The extent to which visual data permeates what we do as educators is such that it may be difficult to identify every discipline in which it emerges. In this book, we have tried to provide a forum for authors from a cross section of common disciplines: visual arts, English, literacy, mathematics, science, social science, and even higher education administration.

Confronting Intolerance

Critical, Responsive Literacy Instruction with Adult Immigrants

Series:

Stephen G. Mogge

Confronting Intolerance: Critical, Responsive Literacy Instruction with Adult Immigrants captures the experience of adult immigrants who are improving their English literacy while confronting an intolerant political culture. It examines recent immigration policy and the anti-immigrant fervor that has gripped the United States and describes the perseverance and struggles of immigrant students to pursue their goals through literacy education.
The book offers a powerful and vivid example of critical pedagogy blended with sociocultural perspectives of literacy education in an effort to raise student consciousness and alter the political culture. Confronting Intolerances is an ethnographic, teacher research narrative that describes a year in the life of the author’s classroom with adult Latino immigrants, mostly Mexican, in a Chicago, Illinois (USA) settlement house.
Specific focus is given to immigrant students’ response to reading material that was selected to meet individual ambitions but was also selected to meet the concerns and anxieties that surfaced in response to the intolerant climate. The book describes students’ engagement with narrative and informational reading and displays the students’ evolving perspectives on politics, economics, culture, and race as these relate to Latino immigrants in the United States.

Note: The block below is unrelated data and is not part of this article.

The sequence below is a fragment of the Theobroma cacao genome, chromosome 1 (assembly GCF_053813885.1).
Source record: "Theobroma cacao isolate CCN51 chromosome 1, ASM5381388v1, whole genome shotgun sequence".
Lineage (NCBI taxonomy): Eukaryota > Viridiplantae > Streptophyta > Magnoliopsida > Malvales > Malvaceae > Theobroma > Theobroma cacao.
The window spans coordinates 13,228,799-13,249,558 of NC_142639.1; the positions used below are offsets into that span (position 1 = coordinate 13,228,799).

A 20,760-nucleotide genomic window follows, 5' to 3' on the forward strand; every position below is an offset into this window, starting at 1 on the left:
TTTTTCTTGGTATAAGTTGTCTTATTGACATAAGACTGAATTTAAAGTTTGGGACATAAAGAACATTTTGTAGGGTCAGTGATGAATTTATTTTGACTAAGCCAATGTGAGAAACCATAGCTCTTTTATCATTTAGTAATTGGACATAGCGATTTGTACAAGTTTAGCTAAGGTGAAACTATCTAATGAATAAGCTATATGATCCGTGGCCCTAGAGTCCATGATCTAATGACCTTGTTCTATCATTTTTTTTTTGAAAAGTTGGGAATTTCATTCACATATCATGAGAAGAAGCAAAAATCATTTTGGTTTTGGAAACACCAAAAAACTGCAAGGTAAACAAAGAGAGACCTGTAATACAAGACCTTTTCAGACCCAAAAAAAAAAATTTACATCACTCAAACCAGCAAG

Through extensive classroom dialogue and descriptions of students engaged in political activities, the book explores the students’ emerging sense of what it means to become “American” amidst an immigrant backlash. It takes the reader through a year in a settlement house classroom, and reveals the hopes, dreams, and struggles of immigrants who continue to pursue America’s promises—those realized and those broken.

Critical Literacies in Action

Social Perspectives and Teaching Practices

Series:

Edited by Karyn Cooper and Robert E. White